giving up boundary issues

Today, I took Catie to the grocery store with me. She knows this store pretty well, and in fact, knows it so well that almost as soon as we walk in the door, she starts asking for a cookie, because she knows that the nice bakery ladies always give her one.

And you know? Fine. I’m not a food nazi with her, I’m pretty confident that the occasional cookie isn’t going to do any severe or lasting damage. We generally try to keep the house pretty healthy, and we’re lucky to have a toddler who will eat a wide range of foods. Case in point: today I tried to make her some Chef Boyardee ravioli for lunch – that’s a 2 year-old staple, right? Catie decided that she wanted my Lean Cuisine (salmon with orzo pasta, veggies and basil sauce) instead. And then she ate half of a nectarine. (Honestly, I have yet to find a fruit that she doesn’t like.) So you know, no real worries there.

Anyway, we headed over to the bakery to get her the requested cookie. The lady working there today is one that I’ve seen a few times before, but I don’t really know her. If I had to guess her age, I’d say that she’s at least 80. (I’m basing this on the fact that my dad will be 73 next month, and this lady looks at least a decade older than him.) She was very, very old, is my point. She came around the counter to give Catie a cookie, which Catie took from her, and then kind of turned her face away and giggled because the lady was talking to her (“well, hello! Look at you!”, that kind of thing). Then, Bakery Lady leaned in, grabbed Catie, and kissed her on the cheek a few times. A little machine gun “mwah-mwah-mwah!” Catie laughed, Bakery Lady told me how beautiful my baby is, and then she walked off.

The weird thing is, I’m pretty sure that if something like that happened in Catie’s first year, I would’ve freaked out. And today I just shrugged it off. The thought of “oh man, I hope she isn’t carrying any cold germs” crossed my mind, but… meh. I think Catie probably picks up more germs climbing on the equipment at the playground. It mostly just seemed sweet. I suppose it’s because I’m biased and I often find my kid too adorable to not kiss, so I sort of felt like, yeah ok, I understand the need to smooch on her.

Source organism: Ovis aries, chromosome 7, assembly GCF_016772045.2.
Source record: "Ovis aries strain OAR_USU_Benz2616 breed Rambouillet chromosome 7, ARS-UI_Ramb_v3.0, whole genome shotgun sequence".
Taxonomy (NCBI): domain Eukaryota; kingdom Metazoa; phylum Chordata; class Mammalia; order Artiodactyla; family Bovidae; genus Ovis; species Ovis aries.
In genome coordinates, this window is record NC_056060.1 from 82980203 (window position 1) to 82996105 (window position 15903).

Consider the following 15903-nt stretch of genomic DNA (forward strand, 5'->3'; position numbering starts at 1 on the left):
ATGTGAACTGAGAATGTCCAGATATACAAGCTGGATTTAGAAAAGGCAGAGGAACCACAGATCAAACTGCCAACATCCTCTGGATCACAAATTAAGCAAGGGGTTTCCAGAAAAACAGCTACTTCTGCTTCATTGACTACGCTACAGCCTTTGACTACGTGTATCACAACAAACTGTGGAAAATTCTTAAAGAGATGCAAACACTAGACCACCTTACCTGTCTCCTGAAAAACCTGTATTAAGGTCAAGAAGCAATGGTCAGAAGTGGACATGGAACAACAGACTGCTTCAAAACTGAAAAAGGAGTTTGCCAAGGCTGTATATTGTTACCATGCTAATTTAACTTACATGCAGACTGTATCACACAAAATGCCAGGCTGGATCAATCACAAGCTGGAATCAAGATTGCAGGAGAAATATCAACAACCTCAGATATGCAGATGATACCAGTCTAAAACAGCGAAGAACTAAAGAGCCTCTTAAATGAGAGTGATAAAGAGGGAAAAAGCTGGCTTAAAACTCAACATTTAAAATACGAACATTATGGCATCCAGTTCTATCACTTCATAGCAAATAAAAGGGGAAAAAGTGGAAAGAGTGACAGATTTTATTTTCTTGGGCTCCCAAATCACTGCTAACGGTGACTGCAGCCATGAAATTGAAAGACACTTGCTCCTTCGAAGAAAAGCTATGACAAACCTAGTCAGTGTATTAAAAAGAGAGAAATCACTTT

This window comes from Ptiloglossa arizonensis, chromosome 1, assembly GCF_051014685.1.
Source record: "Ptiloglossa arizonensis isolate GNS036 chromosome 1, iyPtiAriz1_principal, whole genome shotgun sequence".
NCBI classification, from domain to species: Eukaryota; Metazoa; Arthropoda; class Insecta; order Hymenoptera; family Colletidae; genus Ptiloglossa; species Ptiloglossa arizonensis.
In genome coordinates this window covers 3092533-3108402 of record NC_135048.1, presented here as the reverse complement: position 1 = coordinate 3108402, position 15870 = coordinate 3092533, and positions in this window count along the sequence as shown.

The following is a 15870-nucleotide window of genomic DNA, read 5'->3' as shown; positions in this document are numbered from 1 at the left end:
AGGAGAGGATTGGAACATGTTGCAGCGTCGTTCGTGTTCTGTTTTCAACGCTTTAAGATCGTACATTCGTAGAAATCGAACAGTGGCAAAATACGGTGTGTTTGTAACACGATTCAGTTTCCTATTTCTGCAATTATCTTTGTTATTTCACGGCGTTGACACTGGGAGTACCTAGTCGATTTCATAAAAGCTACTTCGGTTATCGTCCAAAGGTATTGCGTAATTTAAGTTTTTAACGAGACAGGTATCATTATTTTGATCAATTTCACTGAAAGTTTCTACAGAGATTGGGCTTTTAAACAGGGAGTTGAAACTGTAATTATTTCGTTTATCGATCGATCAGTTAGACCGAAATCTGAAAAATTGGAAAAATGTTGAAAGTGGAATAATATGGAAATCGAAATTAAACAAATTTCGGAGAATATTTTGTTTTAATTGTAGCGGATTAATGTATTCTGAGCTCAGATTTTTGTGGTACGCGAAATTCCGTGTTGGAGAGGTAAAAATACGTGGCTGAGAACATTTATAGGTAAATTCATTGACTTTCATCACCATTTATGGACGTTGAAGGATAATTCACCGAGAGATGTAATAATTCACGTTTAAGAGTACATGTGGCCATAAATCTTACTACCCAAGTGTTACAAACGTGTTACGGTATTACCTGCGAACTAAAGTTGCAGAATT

out on a walk in our neighborhood greenway
Exhibit A: Still totally kissable even with messy hair.

Also, I feel bad for elderly people who have to work crappy jobs standing on their feet all day, so I try to go out of my way to be extra-nice. This lady was almost certainly somebody’s grandmother, if not a great-grandmother. I hope for her sake that she likes her job, but man, it seems like a pretty undesirable situation. So if it was just that she needed a little toddler snuggle to get her through her shift? Well, then, I was happy to volunteer my kid. And also glad that Catie laughed about it instead of crying.

Would any of you moms out there have gotten upset in that situation? I was kind of surprised at how indifferent I was about it.

2 thoughts on “giving up boundary issues

  1. I think that by not having an issue with it, it made Cate not have an issue. Plus, as you pointed out, the grandma lady probably needed a little snuggle. You were there and there was definitely no harm intended so I say no foul on the play.

  2. As long as she kissed both girls, she’d be fine. I’m with you that I don’t think anyone is working for fun at 80+ years old. I might get a little uncomfortable with a younger person doing it, though.

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